Google's goal is to provide searchers with high-quality answers to every question they could possibly ask. To do this, it relies on a complex collection of rules and ranking factors. Some of these factors fall under the category of E-A-T, meaning Expertise, Authoritativeness and Trustworthiness.
These factors have always been important to Google but became even more important when Google pushed the Medic update in 2018. Since then, many brands that lack E-A-T found that their web traffic fell off significantly.
Why E-A-T matters
One of the best things about the web is that it gives everyone a platform to share their views. One of the worst things about the web is that since anyone can create content, it's hard to be sure whether what you're reading is true.
Exactly how important it is to verify the quality of content depends on the niche. Bad advice about how to knit a sweater might waste a reader some time and the cost of the wool. Bad financial advice could cost someone their retirement fund. Bad medical advice could cost lives.
Google places particular emphasis on E-A-T for sites that are in those latter two categories, calling them Your Money or Your Life (YMYL) categories. The potential for harm from misinformation in YMYL categories is greater, so the quality and accuracy of content it presents must be as high as possible.
Google uses E-A-T to determine how likely information is to be accurate. Information published by a researcher on an education-related domain, that generally agrees with other cited experts is probably trustworthy. Information published by an unknown source on a recently purchased commercial domain that contradicts trustworthy sources is less likely to be accurate.
E-A-T is a simple series of metrics for determining if content can be trusted. Websites that Google rates highly in terms of E-A-T are more likely to rank well in the SERPs. E-A-T isn't the only factor, there are other factors, such as loading speed and, of course, relevance. If E-A-T is lacking, however, a site's ranking may suffer.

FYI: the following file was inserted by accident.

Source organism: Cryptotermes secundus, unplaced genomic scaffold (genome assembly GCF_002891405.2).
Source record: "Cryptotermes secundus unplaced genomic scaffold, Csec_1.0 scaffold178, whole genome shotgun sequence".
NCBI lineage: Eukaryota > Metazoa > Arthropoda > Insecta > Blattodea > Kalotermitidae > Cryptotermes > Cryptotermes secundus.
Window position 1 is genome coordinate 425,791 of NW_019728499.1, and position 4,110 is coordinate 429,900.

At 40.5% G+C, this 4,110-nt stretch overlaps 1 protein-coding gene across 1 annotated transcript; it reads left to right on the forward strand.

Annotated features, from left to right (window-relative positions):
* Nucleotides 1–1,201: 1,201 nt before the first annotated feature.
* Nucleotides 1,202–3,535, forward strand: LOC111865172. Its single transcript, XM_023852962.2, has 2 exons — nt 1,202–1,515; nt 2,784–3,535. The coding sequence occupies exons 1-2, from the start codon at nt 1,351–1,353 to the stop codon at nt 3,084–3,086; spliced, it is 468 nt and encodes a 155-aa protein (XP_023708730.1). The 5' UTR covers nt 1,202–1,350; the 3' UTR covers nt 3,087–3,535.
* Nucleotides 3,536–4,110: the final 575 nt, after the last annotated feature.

How to show your E-A-T
If you have a niche website, it's likely that you have some expertise or interest in the area it's about, but how can you prove that? There are several ways to demonstrate expertise and authority:
- Create detailed, informative posts to earn links back from authority websites
- Include reputable citations (such as ones from .edu or .gov domains where possible)
- Generate lots of shares on social media
- Link back to and leverage authority sources (long-established, trusted sites in your niche)
- Fact-check all your content - sharing demonstrably false information could impair your rating
- Include bylines for all authors
Authorship is an important art of E-A-T. Having content written by real people, with real profiles and clear expertise is a major part of building trust. Readers, and search engines, are more likely to trust content written by someone who has expertise in that subject than they are an anonymous post written by "admin".
Authority doesn't always have to mean "professional expertise", although for topics such as finance or health, that does help. In some niches, Google Authority can be enough. A person who has been blogging about video games or a popular movie franchise for many years counts as an expert in that niche, especially if they consistently fact-check their content, and have a lot of citations themselves.
Your whole site needs the E-A-T treatment
Google examines pages individually, but not in a vacuum. The content of the rest of the domain is considered too. Every blog post should be informative or entertaining. If you have an online store, your product descriptions should be unique. Use your About Us page to explain who you are, what you do and why you're the best at it.
Designing your site with E-A-T in mind doesn't just create positive ranking signals for the search engines, it also builds trust with users. That trust is essential to turn visitors into buyers.
So, when you're creating content, look it over with a critical eye. Is this content fluff and filler, or high-quality, shareable content that readers will appreciate? When you're reviewing your current content, make sure it's up-to-date and still relevant. If every page of your site adds value for users, you're on the right track.
By Eric Hoppe
Eric is the Director of Marketing at Crowd Content. He's worked in marketing with several technology companies during his career, but for the last ten years has worked with companies that offer content writing services. This gave him the opportunity to work with thousands of companies from small businesses to Fortune 500 firms to help them craft high-quality content. He's particularly interested in SEO and finding ways that brands can improve their content creation process to support it.